In this study, many respondents wanted to use the health big data actively to develop useful programs or products that contribute to health care and promotion in the future. To date, health big data use has primarily been limited to the collection or utilization of work-related data or the purpose of academic research. In addition to the innovative development of digital technology after COVID-19, various digital health care services are rapidly emerging in the health and medical field [23,24]. If accurate predictions and evidence-based judgments based on health big data are applied to the development of health care services or products developed in various health-related fields such as diet, beauty, and exercise, more precise services can be provided to users [25,26]. In the case of health care fields, professionals can develop prediction models via data mining technologies. This can help them analyze large data sets of patient data and identify different clusters from and correlations between data sets [27]. The use of health big data with artificial intelligence technologies such as machine learning and deep learning can further facilitate innovation in health care services, such as individual clinical decision support systems and real-time precision diagnosis [28,29]. Organizations can use big data based on artificial intelligence to address cost and efficiency problems emerging during drug trials [9]. Therefore, supporting the use of health big data for various purposes in various fields can lead to a paradigm shift in the health care field.

In this study, one of the main factors hindering the use of health big data was the difficulty in the analysis process, and most of the respondents expressed wanting a support system to help with the big data analysis process. In particular, many respondents noted the need for services that provide expert guidance or advice in the overall process of data collection, preprocessing, analysis, and interpretation of analysis results. However, it is not easy to establish a support system that provides real-time communication with experts in the current situation, wherein there is a substantial shortage of experts in big data analysis. Therefore, it is expected that users’ difficulty can be largely addressed if an interactive system is developed to enable them to communicate with real-time users on behalf of such expert roles. In addition, with the increasing demand for non–face-to-face services in the post–COVID-19 era, an intact system can be more useful [30]. However, users’ level of experience with big data analysis varies widely from beginners to experts; thus, the developed support system should be designed to meet the level and needs of users [31]. Further, more specialized support should be provided for the specific challenges that arise at each stage during the entire process of big data analysis [32]. Recently, the scope of the user-centered design methodology in industrial design has been expanded and applied not only to the development of products with external shapes but also to the development of technologies or services [33]. This approach enables customized design by specifically identifying user requirements and problem situations and reflecting them in the service design [34]. Therefore, in developing a support system that helps analyze and utilize health big data, reflecting the empirical characteristics of the participant should be considered first.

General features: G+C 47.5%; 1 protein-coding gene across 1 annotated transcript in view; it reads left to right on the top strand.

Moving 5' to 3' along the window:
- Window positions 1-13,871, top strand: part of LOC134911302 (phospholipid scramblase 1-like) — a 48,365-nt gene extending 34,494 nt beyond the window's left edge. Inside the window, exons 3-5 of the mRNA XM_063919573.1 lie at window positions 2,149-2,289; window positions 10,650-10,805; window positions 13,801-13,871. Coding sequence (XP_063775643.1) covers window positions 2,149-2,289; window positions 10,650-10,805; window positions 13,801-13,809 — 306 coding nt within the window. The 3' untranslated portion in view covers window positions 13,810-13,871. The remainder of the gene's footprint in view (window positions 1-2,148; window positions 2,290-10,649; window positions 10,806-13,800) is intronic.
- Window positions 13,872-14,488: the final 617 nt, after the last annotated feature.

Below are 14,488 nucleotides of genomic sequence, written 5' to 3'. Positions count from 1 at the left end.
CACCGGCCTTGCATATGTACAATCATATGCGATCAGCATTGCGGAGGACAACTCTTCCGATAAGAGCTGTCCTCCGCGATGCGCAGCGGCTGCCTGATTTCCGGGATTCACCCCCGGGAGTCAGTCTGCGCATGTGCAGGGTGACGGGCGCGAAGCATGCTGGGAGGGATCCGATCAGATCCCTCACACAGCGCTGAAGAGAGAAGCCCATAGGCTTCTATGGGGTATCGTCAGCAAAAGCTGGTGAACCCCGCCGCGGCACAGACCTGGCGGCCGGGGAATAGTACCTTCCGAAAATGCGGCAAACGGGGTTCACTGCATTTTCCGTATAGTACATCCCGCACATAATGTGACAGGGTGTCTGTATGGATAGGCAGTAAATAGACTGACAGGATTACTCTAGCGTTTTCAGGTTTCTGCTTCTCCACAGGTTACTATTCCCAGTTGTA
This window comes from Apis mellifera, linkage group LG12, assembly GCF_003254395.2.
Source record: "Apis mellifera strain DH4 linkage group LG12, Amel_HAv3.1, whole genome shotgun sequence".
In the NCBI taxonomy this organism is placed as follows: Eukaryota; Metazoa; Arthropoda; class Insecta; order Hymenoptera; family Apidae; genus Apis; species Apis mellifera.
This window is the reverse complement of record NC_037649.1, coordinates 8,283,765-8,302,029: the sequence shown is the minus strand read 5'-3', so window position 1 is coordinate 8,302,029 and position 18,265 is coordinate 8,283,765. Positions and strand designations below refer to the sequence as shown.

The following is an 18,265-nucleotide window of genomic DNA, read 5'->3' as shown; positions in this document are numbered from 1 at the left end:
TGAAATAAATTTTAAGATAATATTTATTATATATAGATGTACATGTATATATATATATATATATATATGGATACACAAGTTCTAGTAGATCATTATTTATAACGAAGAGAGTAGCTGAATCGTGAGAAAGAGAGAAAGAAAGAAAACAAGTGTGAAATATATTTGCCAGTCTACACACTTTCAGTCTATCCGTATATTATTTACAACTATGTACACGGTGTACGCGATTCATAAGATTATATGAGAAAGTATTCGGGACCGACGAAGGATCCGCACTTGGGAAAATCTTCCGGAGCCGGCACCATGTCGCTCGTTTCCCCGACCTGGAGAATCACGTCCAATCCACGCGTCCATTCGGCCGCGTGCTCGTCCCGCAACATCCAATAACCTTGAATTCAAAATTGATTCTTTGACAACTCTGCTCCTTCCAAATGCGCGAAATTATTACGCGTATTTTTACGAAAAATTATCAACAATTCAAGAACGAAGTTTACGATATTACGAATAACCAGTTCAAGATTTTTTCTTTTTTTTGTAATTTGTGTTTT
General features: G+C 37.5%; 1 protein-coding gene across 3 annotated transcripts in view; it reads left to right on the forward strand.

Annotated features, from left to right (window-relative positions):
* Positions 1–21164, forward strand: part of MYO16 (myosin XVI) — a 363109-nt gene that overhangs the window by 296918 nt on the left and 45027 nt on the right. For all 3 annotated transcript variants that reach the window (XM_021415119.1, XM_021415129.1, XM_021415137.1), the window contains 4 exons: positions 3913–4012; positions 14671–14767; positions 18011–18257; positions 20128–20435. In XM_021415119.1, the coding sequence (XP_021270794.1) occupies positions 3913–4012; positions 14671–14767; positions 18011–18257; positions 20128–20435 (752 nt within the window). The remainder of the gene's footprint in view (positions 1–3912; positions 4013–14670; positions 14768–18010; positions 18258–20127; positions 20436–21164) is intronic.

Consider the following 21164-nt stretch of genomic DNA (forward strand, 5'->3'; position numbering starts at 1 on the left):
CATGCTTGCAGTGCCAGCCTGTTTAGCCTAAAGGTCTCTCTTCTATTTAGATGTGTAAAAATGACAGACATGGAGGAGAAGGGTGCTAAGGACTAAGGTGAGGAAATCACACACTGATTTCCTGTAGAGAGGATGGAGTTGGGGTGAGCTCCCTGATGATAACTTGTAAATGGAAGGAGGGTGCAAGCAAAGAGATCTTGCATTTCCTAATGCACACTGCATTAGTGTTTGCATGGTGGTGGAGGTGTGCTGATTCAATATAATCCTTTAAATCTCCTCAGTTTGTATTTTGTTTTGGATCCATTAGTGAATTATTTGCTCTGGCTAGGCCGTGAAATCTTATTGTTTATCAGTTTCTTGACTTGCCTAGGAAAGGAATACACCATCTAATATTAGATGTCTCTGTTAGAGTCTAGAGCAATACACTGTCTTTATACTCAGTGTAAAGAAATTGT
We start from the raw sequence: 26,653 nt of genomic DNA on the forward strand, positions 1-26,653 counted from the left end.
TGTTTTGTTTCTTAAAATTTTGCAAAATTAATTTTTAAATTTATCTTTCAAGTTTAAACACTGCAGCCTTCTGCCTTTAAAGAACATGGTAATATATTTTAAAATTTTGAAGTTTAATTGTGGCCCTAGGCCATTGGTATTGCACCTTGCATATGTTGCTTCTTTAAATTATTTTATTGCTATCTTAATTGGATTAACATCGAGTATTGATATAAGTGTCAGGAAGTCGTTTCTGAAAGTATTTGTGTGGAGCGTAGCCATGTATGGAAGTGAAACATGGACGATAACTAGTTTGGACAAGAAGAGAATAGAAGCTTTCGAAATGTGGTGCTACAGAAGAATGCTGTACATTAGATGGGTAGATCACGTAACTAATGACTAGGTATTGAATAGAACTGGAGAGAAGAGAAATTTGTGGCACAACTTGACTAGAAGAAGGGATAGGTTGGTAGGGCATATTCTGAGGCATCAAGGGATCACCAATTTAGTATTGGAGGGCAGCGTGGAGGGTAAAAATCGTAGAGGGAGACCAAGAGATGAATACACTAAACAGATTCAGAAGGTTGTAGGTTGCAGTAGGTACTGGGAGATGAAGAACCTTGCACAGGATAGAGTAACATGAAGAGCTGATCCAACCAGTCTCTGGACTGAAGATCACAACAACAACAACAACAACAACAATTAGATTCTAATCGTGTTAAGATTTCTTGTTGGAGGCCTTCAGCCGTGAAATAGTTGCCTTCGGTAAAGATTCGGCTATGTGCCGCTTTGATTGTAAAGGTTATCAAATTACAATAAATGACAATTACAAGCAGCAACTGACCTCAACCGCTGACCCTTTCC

Currently, various national policies and projects are being promoted for the effective use of health big data based on large public health data holdings and advanced digital technology, and as a representative example, a health care big data platform has been developed and provided. However, these achievements developed with substantial financial input have not led to the active use of health big data in the actual health care field. Therefore, to ensure that new health care data–related projects that are currently or continuously promoted in the future do not merely remain as tangible results, it is urgent to specifically identify and resolve the barriers to entry to health big data for end users. Based on this study, we propose a study on the development of customized health big data analysis and utilization support services tailored to users’ needs, and ahead of that, a follow-up study is needed to identify the specific needs of health big data users.